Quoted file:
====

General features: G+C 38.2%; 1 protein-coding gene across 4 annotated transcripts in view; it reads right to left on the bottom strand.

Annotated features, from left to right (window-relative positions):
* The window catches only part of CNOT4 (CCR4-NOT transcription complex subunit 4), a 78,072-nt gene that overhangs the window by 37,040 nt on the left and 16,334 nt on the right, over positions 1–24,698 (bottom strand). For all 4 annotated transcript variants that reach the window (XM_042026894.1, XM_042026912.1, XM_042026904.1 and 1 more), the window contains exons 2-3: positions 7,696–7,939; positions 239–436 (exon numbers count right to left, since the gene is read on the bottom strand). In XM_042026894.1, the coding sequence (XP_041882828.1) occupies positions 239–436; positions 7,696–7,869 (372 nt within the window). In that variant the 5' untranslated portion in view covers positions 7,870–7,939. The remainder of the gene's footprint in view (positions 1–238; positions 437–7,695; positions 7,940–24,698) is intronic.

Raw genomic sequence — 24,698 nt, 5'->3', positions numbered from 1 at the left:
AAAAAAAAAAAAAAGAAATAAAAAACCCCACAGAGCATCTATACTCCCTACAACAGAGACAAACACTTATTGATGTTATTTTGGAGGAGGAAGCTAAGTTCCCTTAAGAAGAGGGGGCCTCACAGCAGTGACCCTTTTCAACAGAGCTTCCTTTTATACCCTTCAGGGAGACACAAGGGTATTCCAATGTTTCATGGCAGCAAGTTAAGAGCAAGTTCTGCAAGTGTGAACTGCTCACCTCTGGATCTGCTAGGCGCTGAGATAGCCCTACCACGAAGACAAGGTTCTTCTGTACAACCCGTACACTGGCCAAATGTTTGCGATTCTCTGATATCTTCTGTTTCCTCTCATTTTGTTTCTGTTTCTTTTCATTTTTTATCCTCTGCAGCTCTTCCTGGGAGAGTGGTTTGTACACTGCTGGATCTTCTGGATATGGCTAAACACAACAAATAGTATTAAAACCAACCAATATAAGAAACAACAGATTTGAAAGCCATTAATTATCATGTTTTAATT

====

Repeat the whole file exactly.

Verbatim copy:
General features: G+C 38.2%; 1 protein-coding gene across 4 annotated transcripts in view; it reads right to left on the bottom strand.

Annotated features, from left to right (window-relative positions):
* The window catches only part of CNOT4 (CCR4-NOT transcription complex subunit 4), a 78,072-nt gene that overhangs the window by 37,040 nt on the left and 16,334 nt on the right, over positions 1–24,698 (bottom strand). For all 4 annotated transcript variants that reach the window (XM_042026894.1, XM_042026912.1, XM_042026904.1 and 1 more), the window contains exons 2-3: positions 7,696–7,939; positions 239–436 (exon numbers count right to left, since the gene is read on the bottom strand). In XM_042026894.1, the coding sequence (XP_041882828.1) occupies positions 239–436; positions 7,696–7,869 (372 nt within the window). In that variant the 5' untranslated portion in view covers positions 7,870–7,939. The remainder of the gene's footprint in view (positions 1–238; positions 437–7,695; positions 7,940–24,698) is intronic.

Raw genomic sequence — 24,698 nt, 5'->3', positions numbered from 1 at the left:
AAAAAAAAAAAAAAGAAATAAAAAACCCCACAGAGCATCTATACTCCCTACAACAGAGACAAACACTTATTGATGTTATTTTGGAGGAGGAAGCTAAGTTCCCTTAAGAAGAGGGGGCCTCACAGCAGTGACCCTTTTCAACAGAGCTTCCTTTTATACCCTTCAGGGAGACACAAGGGTATTCCAATGTTTCATGGCAGCAAGTTAAGAGCAAGTTCTGCAAGTGTGAACTGCTCACCTCTGGATCTGCTAGGCGCTGAGATAGCCCTACCACGAAGACAAGGTTCTTCTGTACAACCCGTACACTGGCCAAATGTTTGCGATTCTCTGATATCTTCTGTTTCCTCTCATTTTGTTTCTGTTTCTTTTCATTTTTTATCCTCTGCAGCTCTTCCTGGGAGAGTGGTTTGTACACTGCTGGATCTTCTGGATATGGCTAAACACAACAAATAGTATTAAAACCAACCAATATAAGAAACAACAGATTTGAAAGCCATTAATTATCATGTTTTAATT